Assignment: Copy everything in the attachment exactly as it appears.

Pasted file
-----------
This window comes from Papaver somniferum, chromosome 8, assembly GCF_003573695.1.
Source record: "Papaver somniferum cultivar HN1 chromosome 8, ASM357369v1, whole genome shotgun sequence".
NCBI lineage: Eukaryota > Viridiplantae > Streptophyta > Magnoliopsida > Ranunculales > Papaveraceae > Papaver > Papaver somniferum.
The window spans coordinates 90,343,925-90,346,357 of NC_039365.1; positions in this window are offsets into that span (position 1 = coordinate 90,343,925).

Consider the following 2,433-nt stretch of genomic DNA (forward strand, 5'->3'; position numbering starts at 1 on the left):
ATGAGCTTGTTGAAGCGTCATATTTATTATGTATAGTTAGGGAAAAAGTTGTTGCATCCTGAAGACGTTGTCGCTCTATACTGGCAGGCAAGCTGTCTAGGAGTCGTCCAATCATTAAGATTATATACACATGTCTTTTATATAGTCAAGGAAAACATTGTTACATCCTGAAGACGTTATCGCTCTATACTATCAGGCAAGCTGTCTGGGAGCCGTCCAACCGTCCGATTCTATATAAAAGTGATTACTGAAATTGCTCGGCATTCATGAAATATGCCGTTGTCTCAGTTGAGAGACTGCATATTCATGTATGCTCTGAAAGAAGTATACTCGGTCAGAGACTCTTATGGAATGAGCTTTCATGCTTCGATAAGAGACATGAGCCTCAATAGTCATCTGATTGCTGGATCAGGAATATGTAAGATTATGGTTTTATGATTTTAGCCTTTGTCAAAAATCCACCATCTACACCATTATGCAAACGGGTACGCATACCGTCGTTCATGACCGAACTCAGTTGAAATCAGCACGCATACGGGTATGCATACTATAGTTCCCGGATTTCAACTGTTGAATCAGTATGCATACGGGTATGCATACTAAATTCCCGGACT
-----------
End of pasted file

This window comes from Papaver somniferum, chromosome 8, assembly GCF_003573695.1.
Source record: "Papaver somniferum cultivar HN1 chromosome 8, ASM357369v1, whole genome shotgun sequence".
NCBI lineage: Eukaryota > Viridiplantae > Streptophyta > Magnoliopsida > Ranunculales > Papaveraceae > Papaver > Papaver somniferum.
The window spans coordinates 90,343,925-90,346,357 of NC_039365.1; positions in this window are offsets into that span (position 1 = coordinate 90,343,925).

Consider the following 2,433-nt stretch of genomic DNA (forward strand, 5'->3'; position numbering starts at 1 on the left):
ATGAGCTTGTTGAAGCGTCATATTTATTATGTATAGTTAGGGAAAAAGTTGTTGCATCCTGAAGACGTTGTCGCTCTATACTGGCAGGCAAGCTGTCTAGGAGTCGTCCAATCATTAAGATTATATACACATGTCTTTTATATAGTCAAGGAAAACATTGTTACATCCTGAAGACGTTATCGCTCTATACTATCAGGCAAGCTGTCTGGGAGCCGTCCAACCGTCCGATTCTATATAAAAGTGATTACTGAAATTGCTCGGCATTCATGAAATATGCCGTTGTCTCAGTTGAGAGACTGCATATTCATGTATGCTCTGAAAGAAGTATACTCGGTCAGAGACTCTTATGGAATGAGCTTTCATGCTTCGATAAGAGACATGAGCCTCAATAGTCATCTGATTGCTGGATCAGGAATATGTAAGATTATGGTTTTATGATTTTAGCCTTTGTCAAAAATCCACCATCTACACCATTATGCAAACGGGTACGCATACCGTCGTTCATGACCGAACTCAGTTGAAATCAGCACGCATACGGGTATGCATACTATAGTTCCCGGATTTCAACTGTTGAATCAGTATGCATACGGGTATGCATACTAAATTCCCGGACT